You want to have a family in the future; hopefully, more than one child but aren’t ready or in a position to start a family right now. You’ve heard that your fertility declines as you become older particularly after age 35 and want to know if freezing your eggs can maximise your chances of having a family in the future. I share my insights on this topic.
The reality is that the majority of heterosexual cis gendered women reading this article who will try to become pregnant by having unprotected sex will become pregnant and have one or more children with minimal or no complications.
The problem is that infertility affects 1 in 7 heterosexual couples in the UK (National Institute of Clinical Excellence) and 1 in 10 people of reproductive age in the US (American Society for Reproductive Medicine). You probably know someone who lives with infertility or will struggle with infertility.
As yet there isn’t a test or set of tests that can accurately predict your chances of having a baby in the future, so you won’t know if you’ll have a problem until you start trying. Taking ovarian reserve or ‘fertility MOT’ tests will not predict your chances of naturally conceiving a baby or tell you how many fertile years you have left.
I’ve lived with infertility for 10 years and could write pages about how traumatic the journey has been, how it has impacted my life, relationships, career and self-esteem. For anyone experiencing infertility, from the first few months onwards, the uncertainty, the grief, the worry and feelings isolation are incredibly stressful. The financial impact can be considerable, and the treatments are physically and emotionally tiring with variable success rates.
Our fertility decreases as we get older and has been shown to decline at a greater rate from 36 onwards. This means the risks of infertility increase as we get older. Having a medical condition, such as endometriosis, could also increase the risk of infertility. Freezing your eggs is one potential way of optimising your chances of conceiving in the future should you experience infertility.
Egg freezing is a procedure performed by specialist fertility doctors. The process involves stimulating your ovaries to encourage a number of eggs to grow. These eggs are removed whilst you are sedated and then frozen and stored until they are required. When you are ready to use them, the eggs are thawed, and a sperm is injected into each egg to create an embryo which is then transferred into your uterus.
These processes are known as assisted reproductive technologies (ART) and include egg freezing, in vitro fertilisation (IVF), egg donation and intra-cytoplasmic sperm injection (ICSI). These procedures are used to treat infertility. So obviously if you are able to become pregnant naturally you will not need to use the procedures.
ART will be discussed in future articles.
Egg freezing could improve your chances of conceiving by IVF if you experience infertility in the future
Research shows that women who freeze their eggs when they are 35 years or younger, then go on to have infertility in their late 30s and 40s and subsequently use those frozen eggs in an IVF cycle have better pregnancy success rates than women of the same age who have IVF using their own eggs.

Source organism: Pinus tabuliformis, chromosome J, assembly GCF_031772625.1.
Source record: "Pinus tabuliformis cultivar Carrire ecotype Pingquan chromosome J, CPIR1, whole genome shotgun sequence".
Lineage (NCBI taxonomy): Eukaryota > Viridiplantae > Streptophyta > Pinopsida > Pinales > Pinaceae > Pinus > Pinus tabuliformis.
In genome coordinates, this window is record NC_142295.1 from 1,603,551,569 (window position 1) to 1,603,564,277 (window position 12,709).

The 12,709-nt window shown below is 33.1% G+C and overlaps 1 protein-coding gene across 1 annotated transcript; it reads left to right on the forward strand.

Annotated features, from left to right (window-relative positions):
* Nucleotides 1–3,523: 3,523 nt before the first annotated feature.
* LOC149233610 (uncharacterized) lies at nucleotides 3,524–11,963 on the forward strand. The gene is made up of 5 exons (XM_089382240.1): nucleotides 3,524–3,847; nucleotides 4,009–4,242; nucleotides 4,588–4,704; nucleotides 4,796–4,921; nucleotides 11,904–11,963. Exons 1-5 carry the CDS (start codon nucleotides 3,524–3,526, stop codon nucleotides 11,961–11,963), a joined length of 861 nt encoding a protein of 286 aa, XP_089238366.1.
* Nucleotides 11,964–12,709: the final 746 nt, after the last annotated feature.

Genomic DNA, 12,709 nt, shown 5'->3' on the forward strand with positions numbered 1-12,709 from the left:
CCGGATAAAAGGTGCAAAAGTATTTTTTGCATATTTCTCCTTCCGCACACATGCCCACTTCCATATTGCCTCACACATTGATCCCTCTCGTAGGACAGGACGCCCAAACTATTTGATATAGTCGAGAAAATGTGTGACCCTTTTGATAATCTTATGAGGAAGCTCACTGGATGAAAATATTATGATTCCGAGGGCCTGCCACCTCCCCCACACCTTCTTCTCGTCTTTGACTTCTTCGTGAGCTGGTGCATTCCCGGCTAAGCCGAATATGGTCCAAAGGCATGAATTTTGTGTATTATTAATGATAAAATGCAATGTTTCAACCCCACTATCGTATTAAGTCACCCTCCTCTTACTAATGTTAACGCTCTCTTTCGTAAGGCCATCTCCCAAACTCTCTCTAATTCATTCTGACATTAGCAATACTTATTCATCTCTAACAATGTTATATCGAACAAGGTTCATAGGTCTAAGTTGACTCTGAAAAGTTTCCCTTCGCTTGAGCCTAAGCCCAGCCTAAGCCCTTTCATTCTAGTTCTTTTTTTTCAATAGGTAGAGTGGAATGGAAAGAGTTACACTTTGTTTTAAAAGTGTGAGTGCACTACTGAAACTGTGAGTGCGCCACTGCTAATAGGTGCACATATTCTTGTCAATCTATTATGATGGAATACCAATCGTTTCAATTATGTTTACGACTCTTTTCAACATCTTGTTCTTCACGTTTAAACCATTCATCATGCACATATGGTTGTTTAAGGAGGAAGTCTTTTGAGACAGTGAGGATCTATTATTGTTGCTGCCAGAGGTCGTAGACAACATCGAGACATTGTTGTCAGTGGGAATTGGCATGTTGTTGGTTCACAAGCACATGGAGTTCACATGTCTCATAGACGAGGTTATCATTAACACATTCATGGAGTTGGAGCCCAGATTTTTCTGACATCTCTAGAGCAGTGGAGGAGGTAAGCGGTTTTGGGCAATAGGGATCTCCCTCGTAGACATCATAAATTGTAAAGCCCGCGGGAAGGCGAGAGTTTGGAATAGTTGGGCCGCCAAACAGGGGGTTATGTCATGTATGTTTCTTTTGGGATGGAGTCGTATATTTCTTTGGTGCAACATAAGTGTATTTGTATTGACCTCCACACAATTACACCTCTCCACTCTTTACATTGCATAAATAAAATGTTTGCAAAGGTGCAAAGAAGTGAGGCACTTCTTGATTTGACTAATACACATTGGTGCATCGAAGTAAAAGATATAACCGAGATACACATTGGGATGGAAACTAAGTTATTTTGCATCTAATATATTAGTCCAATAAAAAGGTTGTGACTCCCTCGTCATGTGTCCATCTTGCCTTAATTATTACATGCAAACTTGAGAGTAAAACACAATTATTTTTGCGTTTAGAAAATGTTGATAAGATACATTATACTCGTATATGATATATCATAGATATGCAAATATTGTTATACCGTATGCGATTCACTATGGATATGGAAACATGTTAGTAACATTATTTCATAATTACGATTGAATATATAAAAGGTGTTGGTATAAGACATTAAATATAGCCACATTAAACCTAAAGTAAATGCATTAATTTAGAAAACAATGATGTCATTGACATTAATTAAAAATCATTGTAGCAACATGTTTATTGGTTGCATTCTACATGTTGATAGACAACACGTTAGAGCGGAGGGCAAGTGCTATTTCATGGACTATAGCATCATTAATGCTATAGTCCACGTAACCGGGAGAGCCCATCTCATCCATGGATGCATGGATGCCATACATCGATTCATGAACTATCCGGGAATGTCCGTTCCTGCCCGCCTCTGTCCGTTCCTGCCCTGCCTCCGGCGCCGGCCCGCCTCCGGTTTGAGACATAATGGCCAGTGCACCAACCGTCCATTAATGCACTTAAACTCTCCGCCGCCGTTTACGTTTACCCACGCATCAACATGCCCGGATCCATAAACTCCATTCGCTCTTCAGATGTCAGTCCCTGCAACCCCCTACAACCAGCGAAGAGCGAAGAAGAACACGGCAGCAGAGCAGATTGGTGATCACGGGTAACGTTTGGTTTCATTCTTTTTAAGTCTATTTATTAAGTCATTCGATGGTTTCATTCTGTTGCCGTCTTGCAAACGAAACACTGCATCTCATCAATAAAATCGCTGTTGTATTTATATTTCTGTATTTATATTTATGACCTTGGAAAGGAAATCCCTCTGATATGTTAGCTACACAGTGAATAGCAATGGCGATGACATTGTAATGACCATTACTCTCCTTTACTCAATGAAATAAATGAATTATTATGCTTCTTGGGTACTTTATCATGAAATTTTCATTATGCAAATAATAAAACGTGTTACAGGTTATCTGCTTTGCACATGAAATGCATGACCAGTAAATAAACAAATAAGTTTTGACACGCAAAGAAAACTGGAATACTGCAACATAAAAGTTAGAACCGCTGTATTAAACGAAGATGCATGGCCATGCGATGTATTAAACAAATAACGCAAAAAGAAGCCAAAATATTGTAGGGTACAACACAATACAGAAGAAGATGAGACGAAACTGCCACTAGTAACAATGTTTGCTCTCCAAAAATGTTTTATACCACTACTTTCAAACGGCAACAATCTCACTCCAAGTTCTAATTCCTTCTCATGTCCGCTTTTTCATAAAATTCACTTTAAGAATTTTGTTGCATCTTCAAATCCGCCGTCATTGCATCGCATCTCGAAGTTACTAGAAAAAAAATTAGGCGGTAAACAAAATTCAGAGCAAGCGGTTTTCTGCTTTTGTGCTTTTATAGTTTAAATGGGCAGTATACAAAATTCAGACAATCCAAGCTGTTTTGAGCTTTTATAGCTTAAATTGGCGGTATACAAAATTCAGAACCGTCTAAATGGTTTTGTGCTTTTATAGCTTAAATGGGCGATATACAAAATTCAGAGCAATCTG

A study in 2011 looked at the cost-effectiveness of three routes taken by 35-year-old women who wanted to postpone pregnancy until age 40. The three routes were:
1. egg freezing at 35 and IVF at 40 using own thawed egg,
2. trying naturally at age 40
3. using IVF with own fresh eggs at 40.
Using the eggs frozen at age 35 resulted in the highest live birth rate (84.5%) followed by IVF (64.6%) and then natural conception (52.3%).
The average cost of conceiving with the egg freezing route was approximately thirty times higher than natural conception and approximately 1.35 times higher than IVF using fresh eggs at age 40. The study showed that for women in this age group, better value for money was gained from IVF cycles using eggs frozen at a younger age than using fresh eggs at an older age. The Human Fertilisation & Embryo Authority (HFEA) had similar findings in their report when they analysed UK fertility data between 2010-2016.
If you are in your late 30s or 40s
Women in their late 30s and 40s can conceive naturally and have healthy babies although it may take longer to get there.
In the UK the most common age to freeze eggs is 38 and 40 for thawing eggs (HFEA).
There is no official or legal age limit for egg freezing. In this age group, the quality of the genetic material in the egg is more fragile which impacts on the viability of the egg. This affects your ability to become pregnant and stay pregnant.
Therefore, the overall costs of the full process from freezing to IVF are likely to be higher because the success rates are lower, and you may decide to have more IVF cycles.
If you don’t want to freeze your eggs
Using an egg from a donor who is in their 20s or early 30s is another option as research shows it increases your chance of having a successful pregnancy and live birth. Donor egg IVF cycles in women aged between 36-45 have success rates as high as women below 36 who have IVF using their own eggs.
According to the HFEA, the average cost for an egg freezing cycle in the UK is between GBP £7000-8000 (circa USD $9400-10,770). This includes egg freezing, subsequent thawing and IVF with medication. Some women require additional cycles to get a sufficient number of eggs to store. The average cost of an additional freezing cycle is £3000-4000. The costs of egg freezing vary across the world with lower costs seen in India, Greece, Cyprus and Turkey. It is possible to have your frozen eggs transported internationally. It is expensive and depends on the distance. Such transport would need to be arranged with licenced logistics companies.
Egg storage limits
Be aware that in some countries the storage period for eggs and embryos frozen for non-medical reasons is limited. In Sweden and UAE, the storage period is limited to 5 years, in the UK it’s 10 years. In Spain and the United States, eggs can be stored for an unlimited period of time.
This means you may want to consider going abroad for the procedure initially where they can be stored for a number of years and then have them transported back to your home country sooner to when you use them, or you can have your full egg freezing and then later IVF process at the same clinic.